- Severe Acute Respiratory Syndrome Coronavirus 2 (SARS-CoV-2)–Specific T Cells and Antibodies in Coronavirus Disease 2019 (COVID-19) Protection: A Prospective Study
In 5340 Moscow residents, researchers evaluated anti–severe acute respiratory syndrome coronavirus 2 (SARS-CoV-2) immunoglobulin M (IgM)/immunoglobulin G (IgG) titers and frequencies of the T cells specific to the membrane, nucleocapsid, and spike proteins of SARS-CoV-2, using interferon gamma (IFN-γ) enzyme-linked immunosorbent spot (ELISpot) assay. Additionally, researchers evaluated the fractions of virus-specific CD4+and CD8+ T cells using intracellular staining of IFN-γ and interleukin 2 followed by flow cytometry. They analyzed the COVID-19 rates as a function of the assessed antibody and T-cell responses, using the Kaplan–Meier estimator method, for up to 300 days postinclusion. Study authors showed that T-cell and antibody responses are closely interconnected and are commonly induced concurrently. Magnitudes of both responses inversely correlated with infection probability. Individuals positive for both responses demonstrated the highest levels of protectivity against the SARS-CoV-2 infection. A comparable level of protection was found in individuals with antibody response only, whereas the T-cell response by itself granted only intermediate protection. Contribution of the virus-specific antibodies to protection against SARS-CoV-2 infection is more pronounced than that of the T cells. The data on the virus-specific IgG titers may be instructive for making decisions in personalized healthcare and public anti–COVID-19 policies.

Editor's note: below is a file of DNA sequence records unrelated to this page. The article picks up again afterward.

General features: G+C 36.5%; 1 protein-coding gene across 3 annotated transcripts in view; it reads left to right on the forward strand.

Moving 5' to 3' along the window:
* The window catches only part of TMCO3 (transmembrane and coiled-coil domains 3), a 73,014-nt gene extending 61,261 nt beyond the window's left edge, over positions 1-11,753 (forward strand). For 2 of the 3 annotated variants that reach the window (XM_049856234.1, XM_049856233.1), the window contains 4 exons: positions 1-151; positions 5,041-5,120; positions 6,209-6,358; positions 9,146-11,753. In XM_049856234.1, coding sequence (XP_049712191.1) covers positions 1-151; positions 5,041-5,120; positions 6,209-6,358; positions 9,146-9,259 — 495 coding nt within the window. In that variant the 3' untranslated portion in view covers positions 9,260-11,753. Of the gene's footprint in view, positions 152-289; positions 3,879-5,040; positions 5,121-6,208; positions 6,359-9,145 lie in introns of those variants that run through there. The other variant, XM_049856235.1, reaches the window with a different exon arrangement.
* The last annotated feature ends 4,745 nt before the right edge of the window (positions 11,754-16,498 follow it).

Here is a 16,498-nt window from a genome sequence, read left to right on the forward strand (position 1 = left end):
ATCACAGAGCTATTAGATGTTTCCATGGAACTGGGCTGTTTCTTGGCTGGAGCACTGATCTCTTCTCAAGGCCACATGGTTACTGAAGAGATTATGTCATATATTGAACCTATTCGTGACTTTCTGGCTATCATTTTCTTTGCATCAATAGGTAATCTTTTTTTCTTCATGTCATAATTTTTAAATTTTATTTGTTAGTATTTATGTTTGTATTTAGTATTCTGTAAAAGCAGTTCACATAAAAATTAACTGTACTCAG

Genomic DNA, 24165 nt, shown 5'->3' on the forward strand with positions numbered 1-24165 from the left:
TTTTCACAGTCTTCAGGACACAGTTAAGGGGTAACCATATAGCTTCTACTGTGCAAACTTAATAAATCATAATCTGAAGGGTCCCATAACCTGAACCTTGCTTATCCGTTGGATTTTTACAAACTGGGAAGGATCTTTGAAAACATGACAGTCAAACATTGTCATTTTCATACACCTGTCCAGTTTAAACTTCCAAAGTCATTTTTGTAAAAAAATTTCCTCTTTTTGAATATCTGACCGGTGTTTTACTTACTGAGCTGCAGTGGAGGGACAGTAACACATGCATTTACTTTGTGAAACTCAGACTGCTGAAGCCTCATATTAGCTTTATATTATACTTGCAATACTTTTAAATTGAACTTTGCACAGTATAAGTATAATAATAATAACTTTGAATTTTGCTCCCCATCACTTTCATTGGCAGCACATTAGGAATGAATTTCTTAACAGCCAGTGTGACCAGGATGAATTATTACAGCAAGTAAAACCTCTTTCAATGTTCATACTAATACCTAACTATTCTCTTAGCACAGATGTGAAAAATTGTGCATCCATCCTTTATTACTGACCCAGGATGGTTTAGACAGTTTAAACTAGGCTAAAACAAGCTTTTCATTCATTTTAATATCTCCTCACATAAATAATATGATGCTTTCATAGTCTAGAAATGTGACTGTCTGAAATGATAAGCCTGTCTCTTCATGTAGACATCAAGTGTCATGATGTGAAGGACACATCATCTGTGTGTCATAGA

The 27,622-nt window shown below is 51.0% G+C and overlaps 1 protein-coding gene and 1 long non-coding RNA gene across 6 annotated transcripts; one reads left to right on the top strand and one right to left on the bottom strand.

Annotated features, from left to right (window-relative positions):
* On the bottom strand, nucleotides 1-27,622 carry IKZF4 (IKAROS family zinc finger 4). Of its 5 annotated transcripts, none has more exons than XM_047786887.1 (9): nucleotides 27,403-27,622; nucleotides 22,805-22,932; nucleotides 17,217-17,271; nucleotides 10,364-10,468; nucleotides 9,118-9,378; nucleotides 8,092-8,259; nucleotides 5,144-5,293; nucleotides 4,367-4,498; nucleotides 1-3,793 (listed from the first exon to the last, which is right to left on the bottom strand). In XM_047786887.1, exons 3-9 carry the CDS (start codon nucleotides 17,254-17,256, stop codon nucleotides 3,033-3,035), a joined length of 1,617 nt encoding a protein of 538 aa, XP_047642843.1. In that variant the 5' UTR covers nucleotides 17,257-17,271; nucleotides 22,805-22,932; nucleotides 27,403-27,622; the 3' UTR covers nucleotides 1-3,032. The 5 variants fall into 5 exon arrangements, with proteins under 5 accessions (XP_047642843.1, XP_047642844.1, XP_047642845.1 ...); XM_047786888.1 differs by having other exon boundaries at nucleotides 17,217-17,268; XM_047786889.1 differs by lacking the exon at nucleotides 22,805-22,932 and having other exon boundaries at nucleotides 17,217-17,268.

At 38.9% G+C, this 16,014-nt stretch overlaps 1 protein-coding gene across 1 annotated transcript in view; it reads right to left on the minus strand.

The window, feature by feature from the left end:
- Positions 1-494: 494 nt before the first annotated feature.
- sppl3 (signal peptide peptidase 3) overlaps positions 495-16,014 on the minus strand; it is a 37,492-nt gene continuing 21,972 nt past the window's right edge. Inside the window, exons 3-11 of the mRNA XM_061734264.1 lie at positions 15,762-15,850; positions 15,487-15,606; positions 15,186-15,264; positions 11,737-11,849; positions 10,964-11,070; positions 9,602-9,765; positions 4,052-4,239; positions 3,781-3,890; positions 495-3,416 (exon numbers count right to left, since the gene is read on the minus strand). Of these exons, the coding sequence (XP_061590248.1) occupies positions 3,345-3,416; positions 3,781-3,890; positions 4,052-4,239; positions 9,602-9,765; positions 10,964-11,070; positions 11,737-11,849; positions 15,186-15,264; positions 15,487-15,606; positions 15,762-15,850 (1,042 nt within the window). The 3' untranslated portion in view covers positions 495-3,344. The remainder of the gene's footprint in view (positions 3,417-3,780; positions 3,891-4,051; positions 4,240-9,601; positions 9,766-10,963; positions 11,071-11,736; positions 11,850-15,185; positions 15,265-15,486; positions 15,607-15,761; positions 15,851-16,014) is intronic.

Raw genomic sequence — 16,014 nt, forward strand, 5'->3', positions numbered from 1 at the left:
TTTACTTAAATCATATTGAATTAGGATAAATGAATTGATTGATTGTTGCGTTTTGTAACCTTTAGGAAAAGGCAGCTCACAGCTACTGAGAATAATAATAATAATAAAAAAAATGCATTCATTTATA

- Distinguishing features of Long COVID identified through immune profiling